Alaska Fish & Wildlife News
Spying on Nests
Cameras Document Trials of Nesting Oystercatchers
On a night-time beach, a wolverine discovers a black oystercatcher's nest, a simple bowl scraped into the gravel. Glowing with a ghostly luminescence, the wolverine deftly breaks open and eats all three eggs, leaving the empty shells.
The scene was captured by a remote camera with an infra-red illuminator. Biologists are using waterproof, solar powered cameras and digital video recorders to study black oystercatchers in Harriman Fjord in Prince William Sound.
“We monitored 24 ... Spying on Nests ArticleContinued
Tracking Oystercatchers with
Backpack Transmitters and GPS Implants
Researchers have equipped 20 black oystercatchers with small, backpack VHF radios, and another 14 with surgically implanted transmitters that broadcast the bird's movements as they migrate.
Where do black oystercatchers go in the winter? How do they get there? Why do some migrate - or migrate farther - than others? These are a few of the questions biologists hope to answer by tracking oystercatchers this winter.
“This is the first time this has been done on this species,” said ... Oystercatchers ArticleContinued
Alaskan Kids in Nature
Many Alaskans have a deep-rooted connection to the outdoors. If we were asked how that connection was created, most of us would reflect back to our childhoods. We fished, hunted, farmed, explored, and swam. Some of us may have been blessed with a special adult – teacher, relative, or neighbor – who nurtured an interest in the environment. Others of us may have simply been encouraged by parents to play outside. But regardless of how that bond with nature was forged, we've grown into adults who care ... Kids and Nature ArticleContinued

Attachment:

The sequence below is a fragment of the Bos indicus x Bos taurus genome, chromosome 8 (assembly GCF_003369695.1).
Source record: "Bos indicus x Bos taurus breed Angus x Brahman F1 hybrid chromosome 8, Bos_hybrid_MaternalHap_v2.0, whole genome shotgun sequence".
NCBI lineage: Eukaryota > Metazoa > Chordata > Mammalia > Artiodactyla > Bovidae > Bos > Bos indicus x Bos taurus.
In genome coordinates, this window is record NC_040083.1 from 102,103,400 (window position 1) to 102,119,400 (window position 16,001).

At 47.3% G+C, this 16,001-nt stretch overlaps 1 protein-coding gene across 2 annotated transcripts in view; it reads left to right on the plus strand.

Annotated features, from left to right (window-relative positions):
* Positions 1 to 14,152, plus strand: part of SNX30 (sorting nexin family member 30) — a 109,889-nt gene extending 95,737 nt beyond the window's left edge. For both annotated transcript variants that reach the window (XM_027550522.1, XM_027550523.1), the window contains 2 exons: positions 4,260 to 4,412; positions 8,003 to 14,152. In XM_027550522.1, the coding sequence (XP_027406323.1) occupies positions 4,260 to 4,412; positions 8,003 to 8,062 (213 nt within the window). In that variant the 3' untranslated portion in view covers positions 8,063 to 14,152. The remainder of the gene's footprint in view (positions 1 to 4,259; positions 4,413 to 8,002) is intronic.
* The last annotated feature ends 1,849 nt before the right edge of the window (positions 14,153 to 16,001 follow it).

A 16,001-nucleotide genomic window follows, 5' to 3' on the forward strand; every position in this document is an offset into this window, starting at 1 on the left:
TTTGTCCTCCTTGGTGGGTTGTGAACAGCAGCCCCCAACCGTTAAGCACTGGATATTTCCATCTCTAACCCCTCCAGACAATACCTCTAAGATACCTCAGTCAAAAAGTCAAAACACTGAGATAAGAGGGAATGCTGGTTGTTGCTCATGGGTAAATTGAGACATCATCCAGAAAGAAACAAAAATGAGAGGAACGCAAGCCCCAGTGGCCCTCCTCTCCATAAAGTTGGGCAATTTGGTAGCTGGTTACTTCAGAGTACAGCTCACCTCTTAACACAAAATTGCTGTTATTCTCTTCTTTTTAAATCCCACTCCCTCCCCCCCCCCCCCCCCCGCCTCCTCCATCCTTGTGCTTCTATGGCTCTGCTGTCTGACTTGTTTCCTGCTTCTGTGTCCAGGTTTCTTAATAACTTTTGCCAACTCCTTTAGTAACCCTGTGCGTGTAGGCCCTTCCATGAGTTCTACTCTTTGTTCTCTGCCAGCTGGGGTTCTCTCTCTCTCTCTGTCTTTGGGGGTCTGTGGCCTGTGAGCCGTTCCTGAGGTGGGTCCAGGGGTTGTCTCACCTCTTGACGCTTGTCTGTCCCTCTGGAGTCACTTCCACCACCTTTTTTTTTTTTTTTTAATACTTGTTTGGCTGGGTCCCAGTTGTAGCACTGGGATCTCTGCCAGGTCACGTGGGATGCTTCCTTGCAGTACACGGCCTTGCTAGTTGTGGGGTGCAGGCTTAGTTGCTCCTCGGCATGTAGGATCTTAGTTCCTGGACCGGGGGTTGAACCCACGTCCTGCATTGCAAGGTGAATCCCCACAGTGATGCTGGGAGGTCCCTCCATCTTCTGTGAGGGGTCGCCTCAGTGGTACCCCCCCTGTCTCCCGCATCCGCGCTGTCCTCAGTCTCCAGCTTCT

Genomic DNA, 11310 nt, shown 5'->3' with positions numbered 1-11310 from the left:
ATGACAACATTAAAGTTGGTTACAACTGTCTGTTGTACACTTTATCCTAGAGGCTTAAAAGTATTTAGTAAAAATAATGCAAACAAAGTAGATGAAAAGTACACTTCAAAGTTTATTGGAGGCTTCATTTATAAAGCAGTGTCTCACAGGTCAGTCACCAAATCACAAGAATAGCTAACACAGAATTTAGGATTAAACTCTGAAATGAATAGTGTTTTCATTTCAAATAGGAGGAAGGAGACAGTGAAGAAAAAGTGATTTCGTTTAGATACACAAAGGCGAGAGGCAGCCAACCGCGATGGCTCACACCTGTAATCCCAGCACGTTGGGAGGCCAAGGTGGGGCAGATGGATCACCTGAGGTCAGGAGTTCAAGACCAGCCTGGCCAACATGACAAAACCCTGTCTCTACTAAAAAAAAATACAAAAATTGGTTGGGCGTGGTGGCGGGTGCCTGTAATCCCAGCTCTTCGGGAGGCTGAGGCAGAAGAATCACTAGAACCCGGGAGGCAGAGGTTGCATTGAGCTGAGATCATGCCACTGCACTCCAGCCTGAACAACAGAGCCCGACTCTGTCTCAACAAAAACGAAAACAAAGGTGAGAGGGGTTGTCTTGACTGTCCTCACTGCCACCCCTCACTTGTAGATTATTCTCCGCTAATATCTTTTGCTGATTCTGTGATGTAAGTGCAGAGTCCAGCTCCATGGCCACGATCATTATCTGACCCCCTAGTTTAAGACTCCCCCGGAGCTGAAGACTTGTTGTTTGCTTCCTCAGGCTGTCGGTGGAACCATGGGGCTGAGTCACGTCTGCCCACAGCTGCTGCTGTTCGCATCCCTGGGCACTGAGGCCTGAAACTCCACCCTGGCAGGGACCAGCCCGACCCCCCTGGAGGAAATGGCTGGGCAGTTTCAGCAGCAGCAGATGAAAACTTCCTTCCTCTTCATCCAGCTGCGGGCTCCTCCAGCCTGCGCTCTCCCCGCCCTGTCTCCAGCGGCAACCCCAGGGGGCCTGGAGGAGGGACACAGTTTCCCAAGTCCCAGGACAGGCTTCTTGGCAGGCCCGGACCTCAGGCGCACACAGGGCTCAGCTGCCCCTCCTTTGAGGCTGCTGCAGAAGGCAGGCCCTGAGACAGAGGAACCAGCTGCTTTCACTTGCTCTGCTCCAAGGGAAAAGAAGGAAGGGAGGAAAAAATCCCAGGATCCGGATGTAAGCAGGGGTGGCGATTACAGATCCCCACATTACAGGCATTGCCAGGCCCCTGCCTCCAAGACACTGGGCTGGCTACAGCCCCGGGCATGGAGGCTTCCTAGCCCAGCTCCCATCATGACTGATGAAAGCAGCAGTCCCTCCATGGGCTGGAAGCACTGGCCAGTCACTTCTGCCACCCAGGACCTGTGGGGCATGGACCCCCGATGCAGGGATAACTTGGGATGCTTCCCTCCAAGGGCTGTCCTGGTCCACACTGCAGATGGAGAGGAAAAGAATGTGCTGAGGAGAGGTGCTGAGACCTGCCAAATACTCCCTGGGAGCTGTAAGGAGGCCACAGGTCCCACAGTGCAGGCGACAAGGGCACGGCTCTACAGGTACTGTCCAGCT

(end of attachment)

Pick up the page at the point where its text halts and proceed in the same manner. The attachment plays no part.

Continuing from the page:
Linchpin in Wrangell
Some Alaska Department of Fish and Game offices are staffed by biologists, technicians, researchers, outreach and support personnel. They understand wildlife management, fish biology and the regulations that govern hunting, sport and commercial fishing.
In the two-person office in Wrangell, Alaska, a coastal Southeast community of just 2,000 people, Kim Fisher may wear a dozen hats in one day.
Fisher is the lynchpin of the Wrangell office. Depending on the season, she can be ... Linchpin in Wrangell ArticleContinued
Snowshoe Hares Peak in Interior Alaska
When Carol McIntyre conducted her annual golden eagle nesting surveys in late April this year in Denali National Park and Preserve, she had a hard time keeping her eye on the sky because of what she saw on the ground. "I've never seen that many (snowshoe) hares in the 20 years I've been here," said McIntyre, a biologist for the National Park Service who studies golden eagles. "In some of the willow thickets with good browse, it was like the ground was moving there were so many hares."
The ... Snowshoe Hares ArticleContinued
Fran’s Tenakee Venison Stew
-- It Never Fails --
A quick visit to my neighbor Fran to work out the schedule for feeding her cat turned into trying out a new wine, and some more wine, and then a buzzer went off and she leaped up to get the something out of the oven: venison stew.
Would I like to stay and have dinner? No need to ask twice. Fran is a wonderful cook who just throws stuff together and somehow it all works. So she poured more wine and fixed me a bowl of stew. As I helped myself to seconds, I asked her how she made it.
“Montreal ... Venison Stew ArticleContinued
Ask a Wildlife Biologist
Do all bears hibernate? How do wood frogs freeze solid? How far can caribou migrate?
If you've you ever wondered anything about Alaska's wildlife, here is your chance to ask. Email your questions to Alaska Department of Fish and Game wildlife educator Elizabeth Manning (firstname.lastname@example.org) and she will try to find an answer from Fish and Game or other wildlife agency biologists. Questions and answers will be highlighted monthly in the Alaska Department of Fish and Game online ... Ask a biologist ArticleContinued